Locals on Achill Island who are maintaining an around the clock 'silent vigil' outside a hotel that was due to receive asylum seekers this week argue their presence is not why the arrival was delayed.
On Thursday evening the Department of Justice and Equality issued a statement saying the planned arrival of 13 female asylum seekers for emergency accommodation yesterday was being postponed because 'an ongoing protest remains in place outside the hotel'.
It is the latest delay in a controversy which started on Wednesday of last week. Initially, local Fianna Fail Cllr Paul McNamara said he was informed 38 men were arriving. However, last weekend, he said the department, following local representations, changed it to 13 women due to arrive yesterday with a further 25 asylum seekers, consisting of families, due to arrive next week.
However, the use of the Achill Head Hotel now is in doubt with locals vowing to maintain their presence there until the contract is cancelled.
"That statement (on Thursday night) was a cop out by the department," said local man Paddy Mulvany. "The department pulled out of this because they inspected the site yesterday (Thursday) and they knew it was not suitable and they are turning this on top of us as negative spin. The department are pulling out of here and we are waiting for written confirmation of that. We are going to remain here until we get written confirmation from the department to this community that they are not going to go ahead with this site," he said.
"Department officials walked around the rear of the hotel yesterday (Thursday). They had a look at the conditions and what was available here and they knew from their visit to this area that this was not a suitable location nor was the hotel in suitable condition for such use. They were shocked," said Mr Mulvany.
Minister for Justice Charlie Flanagan said yesterday that far-right influences were 'infiltrating' many towns and villages where there was opposition to the opening of Direct Provision centres.
However locals on the 'silent vigil' in Achill dispute such allegations.
"Everyone here on the silent vigil is from Achill," said local woman Kate O'Malley. "The majority are from Pollagh but there are people from every village in Achill standing with us.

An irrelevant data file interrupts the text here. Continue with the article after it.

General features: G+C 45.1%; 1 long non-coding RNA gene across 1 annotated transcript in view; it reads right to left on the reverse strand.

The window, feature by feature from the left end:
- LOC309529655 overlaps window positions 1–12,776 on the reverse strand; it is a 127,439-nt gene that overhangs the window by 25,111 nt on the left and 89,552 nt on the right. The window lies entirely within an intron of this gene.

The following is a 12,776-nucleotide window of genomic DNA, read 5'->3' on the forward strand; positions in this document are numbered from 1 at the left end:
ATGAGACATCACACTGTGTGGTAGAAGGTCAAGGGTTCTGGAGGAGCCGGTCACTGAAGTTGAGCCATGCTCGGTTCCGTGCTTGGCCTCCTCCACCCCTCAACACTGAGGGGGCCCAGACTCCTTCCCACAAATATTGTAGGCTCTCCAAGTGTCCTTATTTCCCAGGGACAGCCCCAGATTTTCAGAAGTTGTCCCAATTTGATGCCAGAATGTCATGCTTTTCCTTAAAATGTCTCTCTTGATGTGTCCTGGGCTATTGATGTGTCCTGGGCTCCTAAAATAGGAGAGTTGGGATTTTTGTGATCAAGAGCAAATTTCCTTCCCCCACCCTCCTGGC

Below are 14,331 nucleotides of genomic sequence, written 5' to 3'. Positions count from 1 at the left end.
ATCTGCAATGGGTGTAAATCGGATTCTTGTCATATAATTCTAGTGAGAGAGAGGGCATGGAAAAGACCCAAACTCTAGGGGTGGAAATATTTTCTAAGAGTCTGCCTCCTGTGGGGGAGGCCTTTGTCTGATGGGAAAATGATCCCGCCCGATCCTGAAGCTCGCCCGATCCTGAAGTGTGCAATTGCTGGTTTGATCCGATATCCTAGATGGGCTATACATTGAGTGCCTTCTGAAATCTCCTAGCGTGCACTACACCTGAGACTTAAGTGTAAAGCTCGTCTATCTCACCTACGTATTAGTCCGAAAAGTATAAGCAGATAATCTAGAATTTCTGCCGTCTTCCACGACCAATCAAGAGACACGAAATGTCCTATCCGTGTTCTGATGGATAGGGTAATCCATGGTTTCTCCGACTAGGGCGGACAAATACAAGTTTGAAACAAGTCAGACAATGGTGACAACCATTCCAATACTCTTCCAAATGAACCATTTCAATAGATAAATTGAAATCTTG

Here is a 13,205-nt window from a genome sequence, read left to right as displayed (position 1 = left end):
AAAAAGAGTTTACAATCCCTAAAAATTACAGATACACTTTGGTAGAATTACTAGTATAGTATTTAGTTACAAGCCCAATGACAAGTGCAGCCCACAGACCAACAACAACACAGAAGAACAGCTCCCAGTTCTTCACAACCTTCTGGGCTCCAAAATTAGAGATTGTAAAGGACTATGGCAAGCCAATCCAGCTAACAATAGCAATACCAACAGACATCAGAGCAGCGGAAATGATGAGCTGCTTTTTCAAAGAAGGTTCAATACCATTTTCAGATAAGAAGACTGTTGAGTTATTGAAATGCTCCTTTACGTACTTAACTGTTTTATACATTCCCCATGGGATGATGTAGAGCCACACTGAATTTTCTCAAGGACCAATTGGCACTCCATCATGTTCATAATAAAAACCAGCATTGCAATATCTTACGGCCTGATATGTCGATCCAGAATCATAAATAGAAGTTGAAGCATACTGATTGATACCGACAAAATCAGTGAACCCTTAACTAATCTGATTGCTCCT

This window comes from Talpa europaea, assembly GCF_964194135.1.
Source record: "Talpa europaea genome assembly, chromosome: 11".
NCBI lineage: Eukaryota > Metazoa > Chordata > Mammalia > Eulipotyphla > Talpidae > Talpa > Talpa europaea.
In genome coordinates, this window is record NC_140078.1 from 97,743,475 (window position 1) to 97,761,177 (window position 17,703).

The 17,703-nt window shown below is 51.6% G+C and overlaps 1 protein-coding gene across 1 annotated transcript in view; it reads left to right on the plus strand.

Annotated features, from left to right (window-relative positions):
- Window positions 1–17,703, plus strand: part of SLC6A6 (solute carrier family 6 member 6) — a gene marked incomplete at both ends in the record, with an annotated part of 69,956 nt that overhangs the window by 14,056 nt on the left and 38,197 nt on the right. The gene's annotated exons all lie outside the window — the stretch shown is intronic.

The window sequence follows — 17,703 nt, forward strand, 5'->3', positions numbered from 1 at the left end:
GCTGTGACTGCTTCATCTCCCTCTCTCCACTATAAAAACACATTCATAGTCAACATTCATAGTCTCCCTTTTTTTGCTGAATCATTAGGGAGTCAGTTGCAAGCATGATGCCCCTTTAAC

"We have a Facebook page and we have stopped people. If we didn't know them or they were not invited by someone from Achill, they were not allowed to join. We removed people when we felt the need to do so. If their accounts looked like they were far-right, they were not allowed in the group," said Ms O'Malley.
Ms O'Malley and Mr Mulvany were present at a meeting with department officials and community representatives on Wednesday night. They contend they learned from that meeting that no assessment of the suitability of the area was conducted and the assessment of the hotel's suitability was inadequate.
They stated Pollagh has a population of just 76 people and poor levels of services.
Mr Mulvany said however locals at Pollagh were happy to welcome asylum seekers 'in the right manner'
"Three months rent (as a Direct Provision emergency centre) in this hotel would buy three houses in this area. We would welcome the people that would occupy them houses from any part of the world with open arms to be integrated into our community. We would help them out in every way possible. We would supply them with clothing, we would bring coal to their door, we'd help them with their groceries, we would bring them to our shops to do their shopping.
"But we are standing against direct provision. Direct provision is a flawed system condemned by Amnesty International and the Irish government think they can just drop off their dirty little secrets in the west coast of Ireland where the people are going to turn around and tell the government straight back 'listen guys, ye need to fix this'. We will welcome people to this community in the right manner," he said.